In the first of his public tributes on the passing of Hunter J.Francois, Prime Minister Kenny Anthony referred to him as the “last of the great politicians”.
This assertion quite likely caused some discomfiture among the prime minister’s colleagues who consider themselves far worthier of the accolade. Interesting is the fact that by his acknowledgement of Mr. Francois’ status, Dr. Anthony implied he was not among the greats of local politics. Indeed, the prime minister clearly insinuated that what Hunter Francois leaves behind is relative mediocrity.
But one courageous admission deserves another. The prime minister might show what he is made of if at this weekend’s convention he should declare himself a failure, having proved himself incapable of delivering on his election promise of jobs, jobs, jobs. I, for one, will not hold my breath waiting for this announcement. Indeed, I expect the opposite, which will be a reminder that what the PM said of Francois was nothing but the truth, albeit an inconvenient one.
Youth unemployment has been identified as perhaps the most serious issue confronting the island, with the 2010 census stating that 40 percent of young people are jobless. While Labour had capitalized at election time on the situation, the Anthony administration has been unable, after three years, to ameliorate it.
Young unemployed Saint Lucians had thrown their support behind Labour in 2011, largely because they believed in the prime minister’s pledges on their behalf. What they got instead was an exacerbation of their unemployment problem: increasing numbers of families struggling to survive by whatever means, quite often demeaning.
Youth generally are discouraged in terms of their scope for furthering their education and for gaining employment. How can they feel they have a stake in their own country’s future if they are marginalized? It takes no complex theory to support that there has been a build-up of resentment for law and order under this administration. The crime rate and the acts of desperation—such as robbing churches, schools, hospitals and senior citizens’ homes—tells the dreadful story all too vividly. Young people have become switched off by the negativity and cynicism of election campaigns and indicate that no slate of candidates will attract them to vote in future elections. So much for better days!
Another brave admission that the nation would surely appreciate, even as government invents reasons for celebrating its three years in office, is that its economic policies have bled the country and brought the private sector to its knees. Even the hardest-working citizens are at their wits’ end how to make ends meet.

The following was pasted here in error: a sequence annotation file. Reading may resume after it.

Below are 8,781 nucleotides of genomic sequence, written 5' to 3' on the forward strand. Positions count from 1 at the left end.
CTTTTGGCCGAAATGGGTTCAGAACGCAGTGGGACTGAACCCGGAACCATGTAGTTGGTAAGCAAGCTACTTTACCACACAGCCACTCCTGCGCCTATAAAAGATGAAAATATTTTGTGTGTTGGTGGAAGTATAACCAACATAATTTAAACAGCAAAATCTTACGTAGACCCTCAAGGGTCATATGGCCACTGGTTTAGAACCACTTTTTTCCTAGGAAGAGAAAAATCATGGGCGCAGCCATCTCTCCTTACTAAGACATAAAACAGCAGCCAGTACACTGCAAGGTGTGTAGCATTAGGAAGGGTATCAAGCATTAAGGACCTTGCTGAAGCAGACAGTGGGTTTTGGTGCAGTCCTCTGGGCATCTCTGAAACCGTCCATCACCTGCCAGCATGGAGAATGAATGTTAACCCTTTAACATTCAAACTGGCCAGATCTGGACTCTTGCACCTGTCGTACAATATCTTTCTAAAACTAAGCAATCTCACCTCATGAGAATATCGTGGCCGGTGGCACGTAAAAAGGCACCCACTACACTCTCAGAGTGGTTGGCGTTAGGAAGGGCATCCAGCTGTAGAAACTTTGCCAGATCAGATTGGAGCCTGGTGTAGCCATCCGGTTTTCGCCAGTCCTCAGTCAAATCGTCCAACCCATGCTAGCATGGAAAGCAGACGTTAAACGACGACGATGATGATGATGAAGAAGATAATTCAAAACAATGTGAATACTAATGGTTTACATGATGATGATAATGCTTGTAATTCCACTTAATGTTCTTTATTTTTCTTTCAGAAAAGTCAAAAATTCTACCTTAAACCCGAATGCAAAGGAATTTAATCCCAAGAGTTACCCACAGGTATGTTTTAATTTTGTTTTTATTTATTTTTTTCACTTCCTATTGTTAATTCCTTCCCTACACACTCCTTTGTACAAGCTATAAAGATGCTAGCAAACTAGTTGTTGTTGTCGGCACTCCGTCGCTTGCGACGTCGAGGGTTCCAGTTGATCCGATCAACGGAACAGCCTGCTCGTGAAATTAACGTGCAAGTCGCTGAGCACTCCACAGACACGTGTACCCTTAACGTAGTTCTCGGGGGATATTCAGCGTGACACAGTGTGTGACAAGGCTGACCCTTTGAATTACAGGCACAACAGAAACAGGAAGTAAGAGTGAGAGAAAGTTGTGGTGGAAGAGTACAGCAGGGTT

The disposable incomes of households have been severely reduced relative to the frozen salaries of workers, existing debts, plus VAT. Parents can no longer afford health and house insurance, or lessons and pre-school for their children. One only has to speak to schoolteachers to learn about the missed classes associated with an inability to pay for food and transportation.
The big questions that confront the average household each month: Do I pay water? Electricity? Seek urgent medical attention? What can I buy to provide a fairly balanced diet for my family?
The administration has failed poor and low-income families, miserably. Even as it boasts about increases in public assistance, VAT is taking it all back from the poor.
It is also timely for Prime Minister Anthony to admit that the private sector is edgy and disgruntled, as people feel an escalating sense of futility in their own efforts to spur business activity, especially in movement of their goods and services. Just last week the Chamber of Commerce dealt the government a telling blow, describing the island’s recent drop in the World Bank’s 2015 Ease of Doing Business rating as “a humiliating experience”. The drop to 100th place comes just three years after the island was ranked 53rd in the world, and number one in the Caribbean. Whatever changed the island’s upward trajectory seems to have begun three years ago, and has incurred the wrath of the Chamber.
Some banks are imposing strategic fees/penalties and restrictions on their customers, all aimed at pinching away at their funds until there is nothing left, then the accounts are closed. Technically the customer is deemed insolvent.
These unfortunate customer-targeted actions may be driven by upsurges in non–performing loans, especially mortgages. Interest rates are no longer competitive. Are the banks worried that they cannot remain profitable given the increasing toll on the financial sector? This situation is undeniable evidence of major weakness in the economy, weaknesses the Labour government wants public servants to pay for from their salaries, through a five percent pay cut.
The nation needs honest and brave admissions; enough of the sugar-coated, disingenuous speeches that have no feel for the people’s reality, narrated chiefly to accumulate political points; insults to the people’s intelligence.
Instead of celebrating in the face of all the struggles of this small nation of ours, this government should on the occasion of their third anniversary form a Complaints Panel to record the unresolved issues and the disappointments that the people of this country have had to endure under their stewardship. The truism that confession is good for the soul is not altogether without merit!